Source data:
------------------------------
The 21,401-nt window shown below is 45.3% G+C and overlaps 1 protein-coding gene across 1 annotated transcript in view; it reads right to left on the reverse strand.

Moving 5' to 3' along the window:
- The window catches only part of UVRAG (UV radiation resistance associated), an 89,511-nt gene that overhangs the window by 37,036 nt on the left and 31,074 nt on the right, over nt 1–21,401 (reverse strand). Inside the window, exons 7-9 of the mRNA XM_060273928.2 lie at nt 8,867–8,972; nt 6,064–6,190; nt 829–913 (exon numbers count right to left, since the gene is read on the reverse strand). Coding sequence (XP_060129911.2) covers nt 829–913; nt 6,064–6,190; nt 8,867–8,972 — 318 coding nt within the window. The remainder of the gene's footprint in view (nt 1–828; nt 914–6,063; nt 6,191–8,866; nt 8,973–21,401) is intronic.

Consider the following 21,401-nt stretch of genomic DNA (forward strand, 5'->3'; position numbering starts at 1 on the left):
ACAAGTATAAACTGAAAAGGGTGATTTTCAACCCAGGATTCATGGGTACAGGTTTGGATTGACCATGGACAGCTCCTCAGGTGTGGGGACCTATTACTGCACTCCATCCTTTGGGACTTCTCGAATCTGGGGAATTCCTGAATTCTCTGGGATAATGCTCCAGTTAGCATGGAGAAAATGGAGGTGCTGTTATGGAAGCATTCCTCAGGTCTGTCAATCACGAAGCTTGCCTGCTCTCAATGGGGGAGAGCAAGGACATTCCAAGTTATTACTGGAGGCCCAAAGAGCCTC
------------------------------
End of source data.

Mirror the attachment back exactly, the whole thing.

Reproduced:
The 21,401-nt window shown below is 45.3% G+C and overlaps 1 protein-coding gene across 1 annotated transcript in view; it reads right to left on the reverse strand.

Moving 5' to 3' along the window:
- The window catches only part of UVRAG (UV radiation resistance associated), an 89,511-nt gene that overhangs the window by 37,036 nt on the left and 31,074 nt on the right, over nt 1–21,401 (reverse strand). Inside the window, exons 7-9 of the mRNA XM_060273928.2 lie at nt 8,867–8,972; nt 6,064–6,190; nt 829–913 (exon numbers count right to left, since the gene is read on the reverse strand). Coding sequence (XP_060129911.2) covers nt 829–913; nt 6,064–6,190; nt 8,867–8,972 — 318 coding nt within the window. The remainder of the gene's footprint in view (nt 1–828; nt 914–6,063; nt 6,191–8,866; nt 8,973–21,401) is intronic.

Consider the following 21,401-nt stretch of genomic DNA (forward strand, 5'->3'; position numbering starts at 1 on the left):
ACAAGTATAAACTGAAAAGGGTGATTTTCAACCCAGGATTCATGGGTACAGGTTTGGATTGACCATGGACAGCTCCTCAGGTGTGGGGACCTATTACTGCACTCCATCCTTTGGGACTTCTCGAATCTGGGGAATTCCTGAATTCTCTGGGATAATGCTCCAGTTAGCATGGAGAAAATGGAGGTGCTGTTATGGAAGCATTCCTCAGGTCTGTCAATCACGAAGCTTGCCTGCTCTCAATGGGGGAGAGCAAGGACATTCCAAGTTATTACTGGAGGCCCAAAGAGCCTC